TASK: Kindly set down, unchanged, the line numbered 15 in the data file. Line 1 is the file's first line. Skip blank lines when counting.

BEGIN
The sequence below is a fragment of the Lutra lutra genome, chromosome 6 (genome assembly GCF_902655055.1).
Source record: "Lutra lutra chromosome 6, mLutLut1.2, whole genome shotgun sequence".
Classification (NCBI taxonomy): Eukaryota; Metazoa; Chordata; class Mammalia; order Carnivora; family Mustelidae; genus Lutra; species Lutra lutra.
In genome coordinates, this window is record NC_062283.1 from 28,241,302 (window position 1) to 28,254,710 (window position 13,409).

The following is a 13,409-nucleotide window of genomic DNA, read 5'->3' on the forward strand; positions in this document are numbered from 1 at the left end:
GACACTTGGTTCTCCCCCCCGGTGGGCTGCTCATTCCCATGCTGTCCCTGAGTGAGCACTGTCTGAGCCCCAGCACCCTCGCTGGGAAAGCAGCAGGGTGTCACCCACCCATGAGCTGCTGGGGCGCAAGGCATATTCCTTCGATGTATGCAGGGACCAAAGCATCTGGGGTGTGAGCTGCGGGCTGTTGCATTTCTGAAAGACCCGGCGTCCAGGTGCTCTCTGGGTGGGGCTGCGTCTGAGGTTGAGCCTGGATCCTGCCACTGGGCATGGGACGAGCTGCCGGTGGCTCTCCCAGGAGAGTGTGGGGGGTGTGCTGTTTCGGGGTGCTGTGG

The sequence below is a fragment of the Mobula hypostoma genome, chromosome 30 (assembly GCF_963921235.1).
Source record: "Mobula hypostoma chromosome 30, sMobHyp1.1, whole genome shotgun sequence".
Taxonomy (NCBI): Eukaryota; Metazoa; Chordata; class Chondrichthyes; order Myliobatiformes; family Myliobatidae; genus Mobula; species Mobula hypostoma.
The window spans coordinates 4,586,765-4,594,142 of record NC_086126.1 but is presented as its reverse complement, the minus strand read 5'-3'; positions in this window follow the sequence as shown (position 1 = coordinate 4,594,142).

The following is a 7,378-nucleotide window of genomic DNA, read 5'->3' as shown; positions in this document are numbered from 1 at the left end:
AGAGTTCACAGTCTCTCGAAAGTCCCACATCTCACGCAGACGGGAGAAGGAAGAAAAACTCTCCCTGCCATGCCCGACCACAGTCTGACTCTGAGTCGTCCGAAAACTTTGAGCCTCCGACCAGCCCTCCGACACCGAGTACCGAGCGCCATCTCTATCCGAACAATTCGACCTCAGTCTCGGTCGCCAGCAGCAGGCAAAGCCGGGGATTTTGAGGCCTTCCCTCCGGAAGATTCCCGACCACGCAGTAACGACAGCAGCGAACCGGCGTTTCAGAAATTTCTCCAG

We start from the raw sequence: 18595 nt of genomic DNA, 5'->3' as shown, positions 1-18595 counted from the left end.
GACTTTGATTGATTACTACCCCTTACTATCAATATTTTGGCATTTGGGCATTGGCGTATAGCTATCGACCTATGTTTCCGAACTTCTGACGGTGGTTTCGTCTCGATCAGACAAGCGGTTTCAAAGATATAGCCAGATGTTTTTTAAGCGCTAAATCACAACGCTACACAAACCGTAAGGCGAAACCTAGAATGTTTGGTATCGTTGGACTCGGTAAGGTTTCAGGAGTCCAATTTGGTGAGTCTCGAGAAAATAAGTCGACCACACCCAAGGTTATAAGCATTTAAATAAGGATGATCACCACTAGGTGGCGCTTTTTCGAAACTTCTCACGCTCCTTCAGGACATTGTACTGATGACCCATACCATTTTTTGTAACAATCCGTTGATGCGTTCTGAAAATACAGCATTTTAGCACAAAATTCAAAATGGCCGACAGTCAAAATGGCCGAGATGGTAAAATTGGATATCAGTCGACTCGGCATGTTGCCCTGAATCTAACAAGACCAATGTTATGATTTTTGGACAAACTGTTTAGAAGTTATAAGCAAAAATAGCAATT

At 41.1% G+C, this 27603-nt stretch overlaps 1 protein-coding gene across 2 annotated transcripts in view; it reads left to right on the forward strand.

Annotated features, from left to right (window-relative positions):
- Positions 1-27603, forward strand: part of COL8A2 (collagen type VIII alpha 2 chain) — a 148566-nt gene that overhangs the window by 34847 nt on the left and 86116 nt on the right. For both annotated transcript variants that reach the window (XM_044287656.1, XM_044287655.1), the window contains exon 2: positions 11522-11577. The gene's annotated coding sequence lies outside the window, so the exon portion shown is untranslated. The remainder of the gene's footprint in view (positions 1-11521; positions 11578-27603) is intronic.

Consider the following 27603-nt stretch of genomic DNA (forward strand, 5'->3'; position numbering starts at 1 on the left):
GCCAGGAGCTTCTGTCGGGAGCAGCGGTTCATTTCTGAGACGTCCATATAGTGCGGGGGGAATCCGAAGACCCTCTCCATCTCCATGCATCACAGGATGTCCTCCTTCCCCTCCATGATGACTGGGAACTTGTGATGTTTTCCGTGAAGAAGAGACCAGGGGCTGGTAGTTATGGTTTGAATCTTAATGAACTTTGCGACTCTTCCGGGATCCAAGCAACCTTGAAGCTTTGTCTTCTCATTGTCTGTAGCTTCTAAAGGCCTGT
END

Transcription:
At 41.1% G+C, this 27603-nt stretch overlaps 1 protein-coding gene across 2 annotated transcripts in view; it reads left to right on the forward strand.